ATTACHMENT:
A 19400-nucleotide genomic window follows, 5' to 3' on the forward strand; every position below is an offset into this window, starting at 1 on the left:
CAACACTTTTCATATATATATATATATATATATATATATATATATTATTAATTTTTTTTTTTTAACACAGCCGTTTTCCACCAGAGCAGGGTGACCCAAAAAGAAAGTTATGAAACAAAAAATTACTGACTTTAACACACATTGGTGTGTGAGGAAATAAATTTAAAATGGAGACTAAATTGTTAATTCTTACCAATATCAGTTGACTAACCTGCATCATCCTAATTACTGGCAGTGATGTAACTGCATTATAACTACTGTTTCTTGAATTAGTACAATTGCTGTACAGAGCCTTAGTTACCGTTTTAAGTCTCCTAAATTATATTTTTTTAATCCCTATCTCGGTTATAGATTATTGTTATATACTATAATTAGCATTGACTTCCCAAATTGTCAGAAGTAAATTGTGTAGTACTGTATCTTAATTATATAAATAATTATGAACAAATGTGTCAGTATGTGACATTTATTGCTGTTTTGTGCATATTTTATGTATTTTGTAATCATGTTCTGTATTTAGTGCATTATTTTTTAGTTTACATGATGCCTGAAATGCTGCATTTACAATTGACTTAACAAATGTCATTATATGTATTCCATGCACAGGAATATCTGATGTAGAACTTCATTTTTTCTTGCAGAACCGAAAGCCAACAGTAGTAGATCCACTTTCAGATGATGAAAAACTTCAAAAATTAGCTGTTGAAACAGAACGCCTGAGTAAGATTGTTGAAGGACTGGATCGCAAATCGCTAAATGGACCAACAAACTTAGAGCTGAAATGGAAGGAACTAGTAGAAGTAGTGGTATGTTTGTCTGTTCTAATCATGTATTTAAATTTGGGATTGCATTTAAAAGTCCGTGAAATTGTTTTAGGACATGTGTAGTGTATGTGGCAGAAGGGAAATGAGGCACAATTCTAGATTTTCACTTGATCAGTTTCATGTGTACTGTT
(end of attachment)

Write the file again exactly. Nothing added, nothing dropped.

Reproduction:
A 19400-nucleotide genomic window follows, 5' to 3' on the forward strand; every position below is an offset into this window, starting at 1 on the left:
CAACACTTTTCATATATATATATATATATATATATATATATATATTATTAATTTTTTTTTTTTAACACAGCCGTTTTCCACCAGAGCAGGGTGACCCAAAAAGAAAGTTATGAAACAAAAAATTACTGACTTTAACACACATTGGTGTGTGAGGAAATAAATTTAAAATGGAGACTAAATTGTTAATTCTTACCAATATCAGTTGACTAACCTGCATCATCCTAATTACTGGCAGTGATGTAACTGCATTATAACTACTGTTTCTTGAATTAGTACAATTGCTGTACAGAGCCTTAGTTACCGTTTTAAGTCTCCTAAATTATATTTTTTTAATCCCTATCTCGGTTATAGATTATTGTTATATACTATAATTAGCATTGACTTCCCAAATTGTCAGAAGTAAATTGTGTAGTACTGTATCTTAATTATATAAATAATTATGAACAAATGTGTCAGTATGTGACATTTATTGCTGTTTTGTGCATATTTTATGTATTTTGTAATCATGTTCTGTATTTAGTGCATTATTTTTTAGTTTACATGATGCCTGAAATGCTGCATTTACAATTGACTTAACAAATGTCATTATATGTATTCCATGCACAGGAATATCTGATGTAGAACTTCATTTTTTCTTGCAGAACCGAAAGCCAACAGTAGTAGATCCACTTTCAGATGATGAAAAACTTCAAAAATTAGCTGTTGAAACAGAACGCCTGAGTAAGATTGTTGAAGGACTGGATCGCAAATCGCTAAATGGACCAACAAACTTAGAGCTGAAATGGAAGGAACTAGTAGAAGTAGTGGTATGTTTGTCTGTTCTAATCATGTATTTAAATTTGGGATTGCATTTAAAAGTCCGTGAAATTGTTTTAGGACATGTGTAGTGTATGTGGCAGAAGGGAAATGAGGCACAATTCTAGATTTTCACTTGATCAGTTTCATGTGTACTGTT